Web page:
It seems that the book was enthusiastically welcomed in the religious and academic circles of the country. Indeed the publication of this work was very well-timed and the Mirza, as well as his friends, publicised it With great zest. The secret of the success of the book seems to lie in the fact that it challenged other religions and, instead of apologising on behalf of Islam, it took the offensive against them. Noted among those who appreciated and enthusiastically supported this book was Maulana Muhammad Husain Batalawi. In his magazine Isha at al-Sunnah, he wrote a long review eulogising the book in six issues of the magazine. (Vol.Vlll 684 nos., 6-11. ) In this review, the book was lavishly praised and commended as a great academic achievement of the time, a masterpiece of research and authorship. Not much later, the Maulana felt alarmed at the big claims and ‘inspiration’ of the Mirza and, subsequently, became one of his staunch opponents. On the other hand, there were many who were alarmed even by his first book and who began to feel that its author had set himself on a path which would lead him, in the near future, to claim prophethood for himself. Among these farsighted people were the two sons of the late Maulana Abdul Qadir Ludbianawi, Maulana Muhammad and Maulana Abdul ‘Aziz. The Ahi-i-Hidith ‘ulama of Amritsar and some ulama of the Ghaznawi family opposed him from the very beginning and denounced his inspirations as fantasies. (Set isha at al-Sunnah, June, 1884. Vol. Vil, No. 6)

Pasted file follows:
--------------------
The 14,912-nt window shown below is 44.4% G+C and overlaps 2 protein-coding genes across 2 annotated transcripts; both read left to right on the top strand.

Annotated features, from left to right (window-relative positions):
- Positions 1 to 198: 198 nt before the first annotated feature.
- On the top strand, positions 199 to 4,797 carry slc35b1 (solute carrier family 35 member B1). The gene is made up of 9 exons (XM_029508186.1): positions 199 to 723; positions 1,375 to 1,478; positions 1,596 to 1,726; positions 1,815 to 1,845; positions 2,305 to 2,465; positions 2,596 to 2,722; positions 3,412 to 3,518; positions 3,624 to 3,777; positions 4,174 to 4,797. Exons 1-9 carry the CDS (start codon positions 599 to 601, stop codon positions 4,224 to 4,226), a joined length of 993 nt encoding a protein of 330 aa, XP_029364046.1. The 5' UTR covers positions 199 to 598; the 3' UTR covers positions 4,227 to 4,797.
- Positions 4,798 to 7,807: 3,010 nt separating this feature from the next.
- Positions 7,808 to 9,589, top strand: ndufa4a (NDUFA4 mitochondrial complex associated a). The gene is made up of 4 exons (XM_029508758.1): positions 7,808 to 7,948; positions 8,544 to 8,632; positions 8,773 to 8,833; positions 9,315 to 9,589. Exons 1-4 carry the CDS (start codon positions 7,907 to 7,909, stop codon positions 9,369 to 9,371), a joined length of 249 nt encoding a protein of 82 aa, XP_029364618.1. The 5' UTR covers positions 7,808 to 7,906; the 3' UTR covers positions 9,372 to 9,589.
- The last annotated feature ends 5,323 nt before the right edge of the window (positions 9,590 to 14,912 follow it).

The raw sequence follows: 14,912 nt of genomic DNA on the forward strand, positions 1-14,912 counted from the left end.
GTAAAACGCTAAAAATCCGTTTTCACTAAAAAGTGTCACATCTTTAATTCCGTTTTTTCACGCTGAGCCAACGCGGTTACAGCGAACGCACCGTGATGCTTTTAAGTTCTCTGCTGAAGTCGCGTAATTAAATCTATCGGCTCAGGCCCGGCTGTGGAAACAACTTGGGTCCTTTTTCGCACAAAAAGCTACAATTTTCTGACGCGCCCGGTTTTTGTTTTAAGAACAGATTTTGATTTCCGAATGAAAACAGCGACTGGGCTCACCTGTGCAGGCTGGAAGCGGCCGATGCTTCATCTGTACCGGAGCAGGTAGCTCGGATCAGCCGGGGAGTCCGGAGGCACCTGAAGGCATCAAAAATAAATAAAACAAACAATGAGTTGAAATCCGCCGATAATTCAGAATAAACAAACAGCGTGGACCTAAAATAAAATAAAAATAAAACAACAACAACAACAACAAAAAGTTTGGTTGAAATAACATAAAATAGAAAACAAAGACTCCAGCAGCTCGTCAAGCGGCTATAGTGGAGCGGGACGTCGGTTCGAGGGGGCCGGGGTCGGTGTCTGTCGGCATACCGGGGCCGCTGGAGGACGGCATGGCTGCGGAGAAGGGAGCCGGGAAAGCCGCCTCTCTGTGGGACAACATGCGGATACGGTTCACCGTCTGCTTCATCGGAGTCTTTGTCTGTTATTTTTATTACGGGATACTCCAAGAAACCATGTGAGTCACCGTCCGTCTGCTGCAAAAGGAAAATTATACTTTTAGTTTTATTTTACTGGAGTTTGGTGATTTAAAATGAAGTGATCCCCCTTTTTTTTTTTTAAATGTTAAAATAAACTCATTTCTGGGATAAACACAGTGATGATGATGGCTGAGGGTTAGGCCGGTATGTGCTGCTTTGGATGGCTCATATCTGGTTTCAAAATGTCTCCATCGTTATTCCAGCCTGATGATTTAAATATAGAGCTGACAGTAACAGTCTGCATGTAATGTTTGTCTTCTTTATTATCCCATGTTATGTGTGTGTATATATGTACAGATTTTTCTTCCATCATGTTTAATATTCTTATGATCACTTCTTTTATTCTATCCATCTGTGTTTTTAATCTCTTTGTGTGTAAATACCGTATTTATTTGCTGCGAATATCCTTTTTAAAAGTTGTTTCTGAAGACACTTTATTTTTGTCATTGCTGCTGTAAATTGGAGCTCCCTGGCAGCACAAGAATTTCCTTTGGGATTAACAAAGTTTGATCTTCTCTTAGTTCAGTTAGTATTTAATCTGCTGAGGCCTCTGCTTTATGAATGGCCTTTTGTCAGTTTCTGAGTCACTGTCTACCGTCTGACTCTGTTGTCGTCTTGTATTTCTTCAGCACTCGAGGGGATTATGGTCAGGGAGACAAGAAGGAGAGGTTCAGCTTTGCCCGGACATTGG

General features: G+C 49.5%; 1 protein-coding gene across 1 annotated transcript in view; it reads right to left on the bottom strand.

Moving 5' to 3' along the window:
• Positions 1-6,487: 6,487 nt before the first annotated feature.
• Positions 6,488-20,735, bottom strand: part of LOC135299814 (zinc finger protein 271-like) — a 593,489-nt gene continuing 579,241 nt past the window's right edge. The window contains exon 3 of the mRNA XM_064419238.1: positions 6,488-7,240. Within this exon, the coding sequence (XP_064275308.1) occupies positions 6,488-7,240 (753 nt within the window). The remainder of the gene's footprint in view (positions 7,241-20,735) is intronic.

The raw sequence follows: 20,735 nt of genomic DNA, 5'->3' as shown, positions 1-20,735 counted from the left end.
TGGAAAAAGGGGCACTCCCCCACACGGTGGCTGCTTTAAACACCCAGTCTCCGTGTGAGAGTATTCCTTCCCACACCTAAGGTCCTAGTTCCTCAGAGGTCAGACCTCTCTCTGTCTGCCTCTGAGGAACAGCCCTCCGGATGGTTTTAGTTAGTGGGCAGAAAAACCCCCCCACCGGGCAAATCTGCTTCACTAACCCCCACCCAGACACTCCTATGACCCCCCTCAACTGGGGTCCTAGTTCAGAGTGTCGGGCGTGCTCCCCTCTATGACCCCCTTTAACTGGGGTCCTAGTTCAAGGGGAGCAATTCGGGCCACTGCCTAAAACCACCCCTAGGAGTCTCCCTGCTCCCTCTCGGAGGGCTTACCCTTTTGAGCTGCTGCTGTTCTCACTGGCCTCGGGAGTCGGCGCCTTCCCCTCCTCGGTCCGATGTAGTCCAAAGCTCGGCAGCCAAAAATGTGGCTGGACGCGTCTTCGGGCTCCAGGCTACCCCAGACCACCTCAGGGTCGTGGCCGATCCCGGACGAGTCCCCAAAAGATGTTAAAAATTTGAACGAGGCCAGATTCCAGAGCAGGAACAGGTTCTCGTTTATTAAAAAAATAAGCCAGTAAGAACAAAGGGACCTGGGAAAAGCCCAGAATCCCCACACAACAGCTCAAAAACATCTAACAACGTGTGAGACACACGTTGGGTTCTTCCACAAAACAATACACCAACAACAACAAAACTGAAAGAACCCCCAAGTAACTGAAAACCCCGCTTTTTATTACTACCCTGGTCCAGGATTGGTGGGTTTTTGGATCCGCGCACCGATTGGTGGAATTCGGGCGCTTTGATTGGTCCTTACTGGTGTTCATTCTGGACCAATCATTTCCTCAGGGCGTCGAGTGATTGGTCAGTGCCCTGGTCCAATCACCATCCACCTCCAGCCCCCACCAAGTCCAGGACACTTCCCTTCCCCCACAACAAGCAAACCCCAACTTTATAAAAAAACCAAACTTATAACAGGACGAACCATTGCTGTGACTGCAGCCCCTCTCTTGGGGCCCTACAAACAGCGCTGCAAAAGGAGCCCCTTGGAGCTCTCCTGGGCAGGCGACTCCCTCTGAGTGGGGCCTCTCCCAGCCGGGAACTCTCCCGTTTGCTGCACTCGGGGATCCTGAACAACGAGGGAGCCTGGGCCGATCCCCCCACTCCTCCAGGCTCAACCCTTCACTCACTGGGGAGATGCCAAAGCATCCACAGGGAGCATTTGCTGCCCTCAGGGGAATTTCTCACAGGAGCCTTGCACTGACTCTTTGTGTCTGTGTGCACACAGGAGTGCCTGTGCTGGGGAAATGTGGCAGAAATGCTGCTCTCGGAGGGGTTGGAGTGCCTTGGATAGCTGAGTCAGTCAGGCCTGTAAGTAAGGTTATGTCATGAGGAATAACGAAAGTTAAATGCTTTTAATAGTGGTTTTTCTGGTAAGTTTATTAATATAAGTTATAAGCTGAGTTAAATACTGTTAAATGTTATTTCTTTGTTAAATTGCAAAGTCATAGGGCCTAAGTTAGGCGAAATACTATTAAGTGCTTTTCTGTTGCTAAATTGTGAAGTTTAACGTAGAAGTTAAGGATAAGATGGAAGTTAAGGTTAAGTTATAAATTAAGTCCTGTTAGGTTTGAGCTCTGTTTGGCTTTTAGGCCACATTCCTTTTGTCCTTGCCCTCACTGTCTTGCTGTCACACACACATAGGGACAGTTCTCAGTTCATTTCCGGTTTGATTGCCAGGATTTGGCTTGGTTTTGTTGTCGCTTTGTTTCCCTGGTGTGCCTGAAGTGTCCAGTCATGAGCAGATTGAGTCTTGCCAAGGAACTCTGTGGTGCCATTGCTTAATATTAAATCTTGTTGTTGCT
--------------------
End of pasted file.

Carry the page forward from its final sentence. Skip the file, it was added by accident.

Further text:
This book brought the Mirza out of obscurity and put him on the stage of public renown, so that countless eyes were turned towards him. In Sirat at-Mahdi, Mirza Bashir Ahmad has aptly observed how this book brought the Mirza to the limelight:
“Before writing Barahin, the Promised Messiah spent a life of anonyirnity and in this isolation his was the life of a darwish. Before Barahin, he had become known to some extent as a result of his having written a series of articles in some newspapers, but all this was very meagre. In fact, it is the announcement of Barahin-i-Ahmadiyah which, for the first time and for good, placed him before the country and introduced him to those interested in academic and religious matters. The eyes of the people began to turn in amazement towards this anonymous villager, who had promised to write a great book about the truth of Islam in such a challenging manner and with the promise of a huge sum of money as reward (to any one who could refuse his arguments). Thus the sun of guidance which bad already appeared on the horizon, now began to rise higher. Later the publication of Barahin-i-Ahmadiyah created an extraordinary stir in the religious circles of the country. In general, the Muslims welcomed him as a great ‘Mujaddid’. As for the opponents of Islam, this book came to them as a bombshell and created great turbulence in their camp. (Sirat al-Mohdi, VoL 1, pp. 103-104. )
The Mirza himself says the following about his life before the publication of Barahin: